Internet addiction is characterized by a dependence on the internet and computers. Internet-addicted adolescents exhibit signs of preoccupation or anxiety when away from their computers and irritation when online activities are interrupted. They forego other hobbies in favor of being online, withdraw from family and friends, and experience physical side effects from hours spent sitting in front of a computer.

Several solutions exist for treating internet addiction – from a self-imposed digital detox to programs designed to help you deal with addictive behaviors. The trouble with most cases of internet addiction is their root in other issues, such as anxiety and depression or low self-esteem. These must be treated along with the dependence on technology in order to see long-term success. Pacific Quest wilderness therapy program has been able to help troubled adolescents and young adults in the journey to understanding and recovery. An individualized clinical care program is key to helping each student whether it’s for internet addiction or adoption issues, etc. A wilderness therapy program gets young people away from the temptation of technology, so they learn to function without it.

Prevention is the best medicine. This summer prepare your kids by teaching them internet safety as well as other activities to stimulate them until next school year rolls around.

Smartphones: Sources of Stress & Internet Addiction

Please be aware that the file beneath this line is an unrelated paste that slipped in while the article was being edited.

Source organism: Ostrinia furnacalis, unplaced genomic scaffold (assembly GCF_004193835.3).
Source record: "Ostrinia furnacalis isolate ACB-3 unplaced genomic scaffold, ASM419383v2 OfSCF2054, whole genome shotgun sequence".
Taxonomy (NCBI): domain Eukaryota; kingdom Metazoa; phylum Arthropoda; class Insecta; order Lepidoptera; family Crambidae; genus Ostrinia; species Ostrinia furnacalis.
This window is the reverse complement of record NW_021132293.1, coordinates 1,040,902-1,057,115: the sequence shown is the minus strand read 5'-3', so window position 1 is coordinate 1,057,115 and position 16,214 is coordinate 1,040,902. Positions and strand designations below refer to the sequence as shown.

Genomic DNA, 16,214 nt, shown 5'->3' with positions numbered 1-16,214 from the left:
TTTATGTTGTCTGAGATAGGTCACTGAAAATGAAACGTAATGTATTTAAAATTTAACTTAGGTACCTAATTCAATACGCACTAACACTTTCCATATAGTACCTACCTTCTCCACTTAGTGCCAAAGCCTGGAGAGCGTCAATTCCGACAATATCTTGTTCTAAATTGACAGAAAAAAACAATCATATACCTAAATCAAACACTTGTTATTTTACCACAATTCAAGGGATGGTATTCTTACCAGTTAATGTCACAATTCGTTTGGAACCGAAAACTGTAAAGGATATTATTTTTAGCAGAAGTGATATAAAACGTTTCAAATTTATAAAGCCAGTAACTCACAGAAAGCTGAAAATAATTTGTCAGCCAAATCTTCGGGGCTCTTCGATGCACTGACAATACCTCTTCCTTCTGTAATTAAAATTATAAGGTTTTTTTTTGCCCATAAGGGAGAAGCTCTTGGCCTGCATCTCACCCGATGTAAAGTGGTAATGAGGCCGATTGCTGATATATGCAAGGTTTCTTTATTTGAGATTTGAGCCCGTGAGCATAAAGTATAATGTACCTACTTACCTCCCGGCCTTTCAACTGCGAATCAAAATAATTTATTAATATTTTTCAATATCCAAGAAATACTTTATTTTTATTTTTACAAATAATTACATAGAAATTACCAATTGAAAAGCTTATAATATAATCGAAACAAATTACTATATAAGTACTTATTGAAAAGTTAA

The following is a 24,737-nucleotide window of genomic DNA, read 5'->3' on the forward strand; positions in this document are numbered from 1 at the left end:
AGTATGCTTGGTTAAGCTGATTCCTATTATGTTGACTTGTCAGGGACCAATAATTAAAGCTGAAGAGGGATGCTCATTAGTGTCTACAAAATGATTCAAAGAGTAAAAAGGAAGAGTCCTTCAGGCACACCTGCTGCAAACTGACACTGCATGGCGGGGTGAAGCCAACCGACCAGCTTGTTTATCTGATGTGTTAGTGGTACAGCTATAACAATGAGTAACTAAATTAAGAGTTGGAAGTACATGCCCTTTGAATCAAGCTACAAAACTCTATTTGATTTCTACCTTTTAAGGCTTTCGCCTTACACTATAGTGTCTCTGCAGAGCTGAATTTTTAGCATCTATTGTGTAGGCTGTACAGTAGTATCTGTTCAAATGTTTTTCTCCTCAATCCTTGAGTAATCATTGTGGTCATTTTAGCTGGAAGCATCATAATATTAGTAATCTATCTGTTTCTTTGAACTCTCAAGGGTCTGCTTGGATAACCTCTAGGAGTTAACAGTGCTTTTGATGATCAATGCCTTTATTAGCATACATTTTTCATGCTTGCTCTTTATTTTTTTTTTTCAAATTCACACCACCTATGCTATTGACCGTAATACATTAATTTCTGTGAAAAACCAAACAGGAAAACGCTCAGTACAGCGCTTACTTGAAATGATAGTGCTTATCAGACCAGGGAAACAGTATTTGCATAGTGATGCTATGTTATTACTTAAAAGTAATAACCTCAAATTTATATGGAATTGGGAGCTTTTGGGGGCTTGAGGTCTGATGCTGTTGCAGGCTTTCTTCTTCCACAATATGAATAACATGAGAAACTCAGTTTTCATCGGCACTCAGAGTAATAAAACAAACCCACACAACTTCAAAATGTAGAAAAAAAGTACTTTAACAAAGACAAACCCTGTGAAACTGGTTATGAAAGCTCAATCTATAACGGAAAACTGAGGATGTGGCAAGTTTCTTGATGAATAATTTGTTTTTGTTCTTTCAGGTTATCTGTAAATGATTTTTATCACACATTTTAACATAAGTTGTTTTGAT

SmartphoneHow do you feel when you get a text message or a new Facebook notification? If you’d say “anxious” or “stressed,” then you’re not alone: Preliminary research indicates that some smartphone users are feeling higher levels of stress due to smartphone activity. Why is this?

Smartphone Ownership

Approximately 91% of American adults own some type of cell phone, and as of 2013, new data (Pew Research Center Internet & American Life Project) reveals that the majority of American adults now own a smartphone. As ubiquitous as smartphones have become, it’s possible to see how a trend in reports of related stress and anxiety could develop.

How does this apply to teens and young adults? The average age for getting a first cell phone is now 13. Cell phone technology keeps progressing towards smartphones, and as older generations become incredibly affordable as soon as the latest model is available, it’s easier for parents to get their kids smartphones. Also, teen’s today are tech savvy and to have anything less than a smartphone isn’t “cool.” So if adults are feeling the smartphone strain, then it’s likely adolescents are, too.